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Sewage Problems Facing Maryland Residents


Damaged pipes and rising sewer treatment costs are hurting Maryland residents. The ensuing sewage backups are a result of aging pipes, and they’re becoming a real issue throughout Maryland.

Due to these problems, the state’s residents have been experiencing basement flooding and raw sewage overflows from their drains, sinks, showers, and toilets for years.

Some residents are lucky enough to have the Washington Suburban Sanitary Commission pay for the sewage cleanup, but it is still a hassle.

NBC Washington reported that old pipes can have holes and cracks inside them, which allows water to leak in, causing backups.

Many people avoid having these pipes fixed to preserve their landscape. According to a poll by Angie’s List, just under 80% of people have never head of trenchless sewer repair, where no-dig technology enables repairs to be done without tearing apart any landscape.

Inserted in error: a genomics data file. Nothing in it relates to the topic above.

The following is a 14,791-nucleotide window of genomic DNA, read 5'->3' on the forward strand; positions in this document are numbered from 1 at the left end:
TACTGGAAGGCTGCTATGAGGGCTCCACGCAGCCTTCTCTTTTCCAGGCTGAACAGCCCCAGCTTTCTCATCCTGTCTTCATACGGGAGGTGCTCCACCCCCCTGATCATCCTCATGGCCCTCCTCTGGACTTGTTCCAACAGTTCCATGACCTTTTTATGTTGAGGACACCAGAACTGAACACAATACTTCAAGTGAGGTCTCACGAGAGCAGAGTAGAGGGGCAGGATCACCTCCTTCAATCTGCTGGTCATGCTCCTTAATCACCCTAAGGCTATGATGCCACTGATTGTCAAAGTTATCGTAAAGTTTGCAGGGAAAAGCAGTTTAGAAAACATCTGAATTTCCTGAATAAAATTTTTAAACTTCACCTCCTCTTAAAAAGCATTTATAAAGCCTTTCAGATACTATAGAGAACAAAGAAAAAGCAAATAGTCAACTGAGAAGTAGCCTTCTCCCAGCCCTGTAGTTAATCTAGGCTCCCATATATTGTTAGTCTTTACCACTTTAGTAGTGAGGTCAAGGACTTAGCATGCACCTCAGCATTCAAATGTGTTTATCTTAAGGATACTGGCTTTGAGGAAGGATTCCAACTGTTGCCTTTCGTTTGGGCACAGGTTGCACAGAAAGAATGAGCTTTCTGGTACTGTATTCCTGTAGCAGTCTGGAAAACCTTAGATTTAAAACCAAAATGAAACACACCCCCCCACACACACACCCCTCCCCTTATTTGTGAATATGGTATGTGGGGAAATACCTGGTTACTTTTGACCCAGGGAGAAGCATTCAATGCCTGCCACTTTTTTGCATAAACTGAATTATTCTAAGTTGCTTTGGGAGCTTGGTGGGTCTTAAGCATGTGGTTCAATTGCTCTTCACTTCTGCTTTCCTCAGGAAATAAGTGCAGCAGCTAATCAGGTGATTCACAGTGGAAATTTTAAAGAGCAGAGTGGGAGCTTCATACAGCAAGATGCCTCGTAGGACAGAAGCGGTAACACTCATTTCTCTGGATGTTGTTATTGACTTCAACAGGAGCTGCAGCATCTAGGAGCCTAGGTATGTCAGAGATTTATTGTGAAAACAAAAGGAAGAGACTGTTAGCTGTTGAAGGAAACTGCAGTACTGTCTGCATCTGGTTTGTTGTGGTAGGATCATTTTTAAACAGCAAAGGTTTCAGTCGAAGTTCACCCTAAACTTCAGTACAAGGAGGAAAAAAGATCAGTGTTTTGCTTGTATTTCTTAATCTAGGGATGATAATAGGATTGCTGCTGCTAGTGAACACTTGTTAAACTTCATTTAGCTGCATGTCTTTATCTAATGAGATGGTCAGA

Individually fixing these problems is a little easier than fixing it for the masses. Maryland officials have been trying to find a solution to these sewage issues.

This week, Baltimore County announced that the water and sewage rates could increase up to $227 annually once they try to upgrade the county’s infrastructure.

According to WBAL-TV, there are over 3,000 miles of sewer piping in Baltimore, and 60% of it is over 50 years old, causing many problems.

Ed Adams, Department of Public Works director, stated that even with the increased efforts over the past decade to fix these sewage issues, “water main breaks and sewage overflows continue to occur.”

Adams continued, “Our goal is a reliable water distribution system along with a sewer collection system that has no overflows.”

The water and sewage price increases will go into effect on July 1, 2016, and July 1, 2017, respectively. The rates will go up around $130 for the first year, and then after another 8%, rates can go up another $100. The average family uses around 100,000 gallons of water a year, which may lead to substantial costs for Baltimore residents.

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